Article

The use of operationally-defined sequential Fe extraction methods for mineralogical applications: a cautionary tale from Mössbauer spectroscopy

Citation

Hepburn L, Butler I, Boyce A & Schroeder C (2020) The use of operationally-defined sequential Fe extraction methods for mineralogical applications: a cautionary tale from Mössbauer spectroscopy. Chemical Geology, 543, Art. No.: 119584. https://doi.org/10.1016/j.chemgeo.2020.119584

Abstract
Reactive iron minerals are crucial components of global nutrient cycles, directly controlling carbon transport and storage in marine sediments. Sequential selective extraction is frequently used for quantitatively characterising, and chemically isolating, individual Fe mineral phases. Reagent-specific mineral solubility is fundamental to the success of any sequential extraction, but is strongly affected by the varying physical and chemical morphology intrinsic to natural mineral samples. Natural sediment, rock, and soil samples often contain a mineral mixture, which further modifies solvent efficacy. 57Fe Mössbauer spectroscopy only probes the hyperfine interactions between next-nearest neighbouring atomic nuclei in the crystal lattice and is less affected by variation in mineral grain size and crystallinity than conventional, X-ray-based methods. In this study, we used Mössbauer spectroscopy in a novel context to cross-calibrate and optimise a popular, but frequently misused, sequential Fe extraction protocol. Our results showed that incomplete and premature removal of the target Fe minerals could occur at nearly every stage of the extraction and, in many cases, the leachate Fe content did not represent the target phase at all. Crystalline, natural siderite and amorphous, synthetic goethite were detected in the Mössbauer spectrum of the ammonium oxalate extraction for magnetite, after which all reactive Fe minerals should have been removed. Consistent with previous studies, and unlike many other clay minerals, nontronite was extracted as part of the highly reactive Fe pool, and in fact our data indicate that this mineral was extracted by the initial Na-acetate extraction that targets 'carbonate-bound Fe'. Matrix effects appeared to cause variable yield efficiencies: synthetic goethite was successfully removed when present as an individual mineral yet persisted beyond its target extraction when present in an Fe mineral mixture. Although suitable for the quantification of operationally-defined Fe pools, we caution the unverified use of sequential Fe extraction protocols for mineral specific applications. The application of sequential Fe extractions to define the reactive Fe pools as a paleoredox proxy of depositional conditions appears relatively robust. The premature removal of 2-line ferrihydrite observed in this study (due to the use of the more aggressive Na-acetate extraction for crystalline siderite), does not limit the quantitative use of the sequential Fe extraction in ancient sediments, where such 'easily reducible' oxides are unlikely to persist. In contrast, attributing the outcomes of operationally-defined Fe pools to specific Fe minerals is precarious and potentially entirely erroneous. Where Fe mineral specificity or separation is required, we recommend post-extraction validation by another secondary technique. Mössbauer spectroscopy offers such a method that can independently verify extraction stages and assess mineral specificity.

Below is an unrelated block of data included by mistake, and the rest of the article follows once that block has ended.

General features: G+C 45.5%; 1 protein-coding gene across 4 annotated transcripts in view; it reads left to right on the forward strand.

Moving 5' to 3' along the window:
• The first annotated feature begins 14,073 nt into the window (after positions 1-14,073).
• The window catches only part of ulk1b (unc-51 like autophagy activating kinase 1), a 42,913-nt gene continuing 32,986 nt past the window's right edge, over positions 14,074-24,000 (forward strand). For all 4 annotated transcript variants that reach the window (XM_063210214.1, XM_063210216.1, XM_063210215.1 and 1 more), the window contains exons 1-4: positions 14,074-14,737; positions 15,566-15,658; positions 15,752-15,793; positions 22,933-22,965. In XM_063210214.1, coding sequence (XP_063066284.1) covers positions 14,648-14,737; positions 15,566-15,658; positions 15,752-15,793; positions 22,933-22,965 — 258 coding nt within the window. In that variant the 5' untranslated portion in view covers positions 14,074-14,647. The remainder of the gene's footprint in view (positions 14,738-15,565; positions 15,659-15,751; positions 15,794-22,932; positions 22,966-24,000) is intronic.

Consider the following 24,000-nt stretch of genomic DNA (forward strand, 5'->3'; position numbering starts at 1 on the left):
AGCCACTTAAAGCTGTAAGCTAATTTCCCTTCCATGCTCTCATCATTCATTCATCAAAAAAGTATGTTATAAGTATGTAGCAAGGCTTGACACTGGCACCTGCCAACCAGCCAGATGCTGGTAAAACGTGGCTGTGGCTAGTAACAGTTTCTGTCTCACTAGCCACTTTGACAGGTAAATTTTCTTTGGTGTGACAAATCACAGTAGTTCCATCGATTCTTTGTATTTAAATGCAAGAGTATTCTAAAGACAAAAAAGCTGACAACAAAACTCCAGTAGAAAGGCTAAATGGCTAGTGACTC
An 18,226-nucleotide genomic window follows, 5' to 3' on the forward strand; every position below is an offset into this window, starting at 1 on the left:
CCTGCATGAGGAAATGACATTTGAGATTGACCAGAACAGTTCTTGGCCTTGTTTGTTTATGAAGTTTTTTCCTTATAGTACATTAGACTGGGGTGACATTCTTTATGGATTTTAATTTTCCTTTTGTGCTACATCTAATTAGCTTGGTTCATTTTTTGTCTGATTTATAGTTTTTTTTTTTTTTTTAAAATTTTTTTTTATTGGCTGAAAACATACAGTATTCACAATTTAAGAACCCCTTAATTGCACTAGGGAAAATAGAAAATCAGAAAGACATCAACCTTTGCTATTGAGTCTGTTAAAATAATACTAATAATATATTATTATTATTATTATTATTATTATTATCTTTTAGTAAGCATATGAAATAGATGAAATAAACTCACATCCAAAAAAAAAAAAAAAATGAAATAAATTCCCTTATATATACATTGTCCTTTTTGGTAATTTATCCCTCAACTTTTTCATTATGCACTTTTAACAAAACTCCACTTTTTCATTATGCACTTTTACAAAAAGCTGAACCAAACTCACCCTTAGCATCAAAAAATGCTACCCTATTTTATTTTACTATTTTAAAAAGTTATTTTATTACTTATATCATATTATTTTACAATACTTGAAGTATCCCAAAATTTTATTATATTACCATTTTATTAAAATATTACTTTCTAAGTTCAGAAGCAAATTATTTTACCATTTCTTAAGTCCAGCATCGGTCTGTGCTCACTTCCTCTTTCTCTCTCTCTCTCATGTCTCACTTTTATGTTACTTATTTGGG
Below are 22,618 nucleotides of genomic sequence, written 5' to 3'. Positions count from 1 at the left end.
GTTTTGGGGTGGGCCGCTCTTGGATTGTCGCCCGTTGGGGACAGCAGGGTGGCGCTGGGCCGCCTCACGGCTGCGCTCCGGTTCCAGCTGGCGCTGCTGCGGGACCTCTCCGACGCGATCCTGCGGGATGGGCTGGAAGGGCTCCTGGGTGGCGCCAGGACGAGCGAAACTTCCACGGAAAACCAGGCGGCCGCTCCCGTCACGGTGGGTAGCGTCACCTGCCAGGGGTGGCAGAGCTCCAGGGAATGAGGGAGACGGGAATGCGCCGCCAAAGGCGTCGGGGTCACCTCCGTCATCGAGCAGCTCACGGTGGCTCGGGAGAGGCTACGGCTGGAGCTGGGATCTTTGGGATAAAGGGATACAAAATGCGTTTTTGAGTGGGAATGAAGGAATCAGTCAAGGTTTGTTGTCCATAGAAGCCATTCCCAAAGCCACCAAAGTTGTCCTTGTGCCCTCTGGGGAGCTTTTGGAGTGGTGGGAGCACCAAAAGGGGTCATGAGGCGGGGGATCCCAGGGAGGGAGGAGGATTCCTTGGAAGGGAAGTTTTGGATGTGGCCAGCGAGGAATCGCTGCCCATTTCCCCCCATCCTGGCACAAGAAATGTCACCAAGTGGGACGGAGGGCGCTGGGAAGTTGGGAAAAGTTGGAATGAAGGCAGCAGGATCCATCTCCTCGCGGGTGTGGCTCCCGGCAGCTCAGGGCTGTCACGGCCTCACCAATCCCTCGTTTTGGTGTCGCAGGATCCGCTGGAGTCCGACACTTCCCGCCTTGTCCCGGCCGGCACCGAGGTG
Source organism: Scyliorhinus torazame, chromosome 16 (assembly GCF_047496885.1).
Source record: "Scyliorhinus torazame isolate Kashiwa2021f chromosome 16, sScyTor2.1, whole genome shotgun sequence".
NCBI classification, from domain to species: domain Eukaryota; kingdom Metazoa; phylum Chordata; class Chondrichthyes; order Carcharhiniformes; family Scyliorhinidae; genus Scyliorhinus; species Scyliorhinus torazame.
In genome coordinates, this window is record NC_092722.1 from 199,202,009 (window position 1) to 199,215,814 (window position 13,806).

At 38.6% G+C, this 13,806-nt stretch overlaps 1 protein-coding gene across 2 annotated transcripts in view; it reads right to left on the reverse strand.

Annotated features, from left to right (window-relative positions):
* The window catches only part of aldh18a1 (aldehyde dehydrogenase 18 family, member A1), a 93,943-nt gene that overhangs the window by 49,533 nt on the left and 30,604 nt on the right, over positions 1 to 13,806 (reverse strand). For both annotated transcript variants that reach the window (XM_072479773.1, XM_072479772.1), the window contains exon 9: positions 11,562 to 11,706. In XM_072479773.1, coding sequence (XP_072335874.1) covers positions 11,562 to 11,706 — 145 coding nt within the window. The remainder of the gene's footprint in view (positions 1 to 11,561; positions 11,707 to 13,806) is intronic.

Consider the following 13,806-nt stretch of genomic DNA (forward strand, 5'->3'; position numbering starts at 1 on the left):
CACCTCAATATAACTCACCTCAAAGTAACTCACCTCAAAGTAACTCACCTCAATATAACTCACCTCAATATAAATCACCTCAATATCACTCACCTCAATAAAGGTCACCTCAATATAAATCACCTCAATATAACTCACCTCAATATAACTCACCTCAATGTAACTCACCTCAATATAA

Keywords
Colloid; Nanoparticle; Grain size; Semi-quantitative characterisation

Journal
Chemical Geology: Volume 543

StatusPublished
FundersThe Carnegie Trust
Publication date20/06/2020
Publication date online13/03/2020
Date accepted by journal08/03/2020
URLhttp://hdl.handle.net/1893/30816
ISSN0009-2541